At approximately 8:00 p.m., the crew began producing coal. Production from all eight headings continued with coal being hauled through the unsupported intersection, where charged blast holes were present, until approximately 12:00 a.m. At this time coal production ceased and the boom hole was blasted. Harrison and four miners remained on the section to complete the boom hole. Harrison, Roy Dingess and Olen Harris operated the scoops, removing the rock from the intersection. Tommy Blackburn and James Horne, roof bolting machine operators, made preparations to bolt the boom hole.
At 1:15 a.m., Horne heard a rock fall in the vicinity of Harrison. Horne looked and saw the rock on Harrison. He and Blackburn found Harrison in the deck of the scoop with a rock measuring approximately 38" X 60" X 6" lying on top of him. The two men tried, but could not remove the rock. Blackburn summoned Dingess and Harris for help. Horne used a slate bar to raise the rock off Harrison while Blackburn, Dingess, and Harris slid the rock off. Dingess went to get the stretcher while the others removed Harrison from the scoop. Harrison was placed on the stretcher and carried toward the No. 3 entry where he was placed in the bucket of a scoop.
At this time, Billy Ray Preece and Brian Preece (co-owners), who had been notified at home, arrived on the section and performed CPR. Harrison was transported to the surface by scoop. Harrison was pronounced dead at 2:40 a.m., by a Pike County Deputy Coroner.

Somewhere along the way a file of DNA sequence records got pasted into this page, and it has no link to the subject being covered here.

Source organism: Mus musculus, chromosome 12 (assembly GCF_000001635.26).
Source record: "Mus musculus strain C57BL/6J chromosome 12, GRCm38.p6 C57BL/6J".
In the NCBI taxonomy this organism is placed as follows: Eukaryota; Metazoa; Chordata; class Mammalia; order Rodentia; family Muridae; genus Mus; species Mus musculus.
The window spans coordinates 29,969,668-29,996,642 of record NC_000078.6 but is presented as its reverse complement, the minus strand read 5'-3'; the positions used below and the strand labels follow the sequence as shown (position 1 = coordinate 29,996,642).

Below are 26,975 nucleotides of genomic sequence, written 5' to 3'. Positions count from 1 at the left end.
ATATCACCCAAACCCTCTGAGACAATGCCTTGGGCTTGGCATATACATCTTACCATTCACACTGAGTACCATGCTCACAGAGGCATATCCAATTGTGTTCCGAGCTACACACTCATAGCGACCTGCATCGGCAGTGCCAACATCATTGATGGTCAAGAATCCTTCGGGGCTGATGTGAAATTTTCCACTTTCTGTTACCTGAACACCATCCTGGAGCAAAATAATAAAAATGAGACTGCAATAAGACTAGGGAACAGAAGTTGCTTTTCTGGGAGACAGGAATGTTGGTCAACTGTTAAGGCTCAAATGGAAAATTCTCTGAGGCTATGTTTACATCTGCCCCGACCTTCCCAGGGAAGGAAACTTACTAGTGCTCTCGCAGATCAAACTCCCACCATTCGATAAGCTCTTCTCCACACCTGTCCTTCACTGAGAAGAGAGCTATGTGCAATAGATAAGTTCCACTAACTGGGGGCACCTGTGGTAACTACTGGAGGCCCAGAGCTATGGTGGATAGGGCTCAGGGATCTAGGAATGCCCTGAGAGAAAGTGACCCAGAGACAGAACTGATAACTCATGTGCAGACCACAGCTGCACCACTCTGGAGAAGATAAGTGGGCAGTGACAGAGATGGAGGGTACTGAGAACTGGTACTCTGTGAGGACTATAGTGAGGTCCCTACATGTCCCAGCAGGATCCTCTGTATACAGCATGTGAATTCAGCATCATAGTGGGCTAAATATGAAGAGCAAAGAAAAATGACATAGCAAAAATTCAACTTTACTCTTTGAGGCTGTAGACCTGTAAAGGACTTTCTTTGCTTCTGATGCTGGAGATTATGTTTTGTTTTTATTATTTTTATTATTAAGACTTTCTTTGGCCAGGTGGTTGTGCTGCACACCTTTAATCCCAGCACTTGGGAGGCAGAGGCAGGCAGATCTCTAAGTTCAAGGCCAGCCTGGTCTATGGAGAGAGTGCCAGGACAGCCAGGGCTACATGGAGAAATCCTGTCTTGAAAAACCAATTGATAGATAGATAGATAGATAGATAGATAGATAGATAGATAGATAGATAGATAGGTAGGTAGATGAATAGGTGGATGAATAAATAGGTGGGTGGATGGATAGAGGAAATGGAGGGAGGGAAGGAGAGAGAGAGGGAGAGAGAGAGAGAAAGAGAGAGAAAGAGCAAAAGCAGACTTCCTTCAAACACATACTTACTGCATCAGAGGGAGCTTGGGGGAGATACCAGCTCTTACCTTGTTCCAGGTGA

The Mine Safety and Health Administration (MSHA) was notified of the accident at 2:10 a.m. At approximately 3:45 a.m., personnel from the district office in Pikeville, Kentucky arrived at the mine. Upon arrival they met with company and state officials. A 103 (k) order of withdrawal was issued at 4:30 a.m. Company, State and MSHA personnel proceeded to the 002-0 MMU to begin the underground portion of the investigation.
PHYSICAL FACTORS INVOLVED
The investigation revealed the following factors relevant to the
occurrence of the accident:
- The boom hole was located in the intersection of the last open crosscut and the No. 4 entry.
- The size of the (boom hole) cavity was approximately 2 feet high, 31.8 feet long and 25.75 feet wide. Total height in the boom hole area was approximately 58 inches.
- Boom holes are created every two crosscuts.
- Canopies were not being used on the scoops. Since the mining height (34 inches) was less than 42 inches, canopies were not required.
- Information obtained during the interviews indicated that the practice of going inby permanent roof support was not limited to the creation of the boom holes. Miners stated they had gone inby permanent roof support in the course of the regular mining process.
Boom Hole Construction:
- According to the miners interviewed, all boom holes
were typically constructed: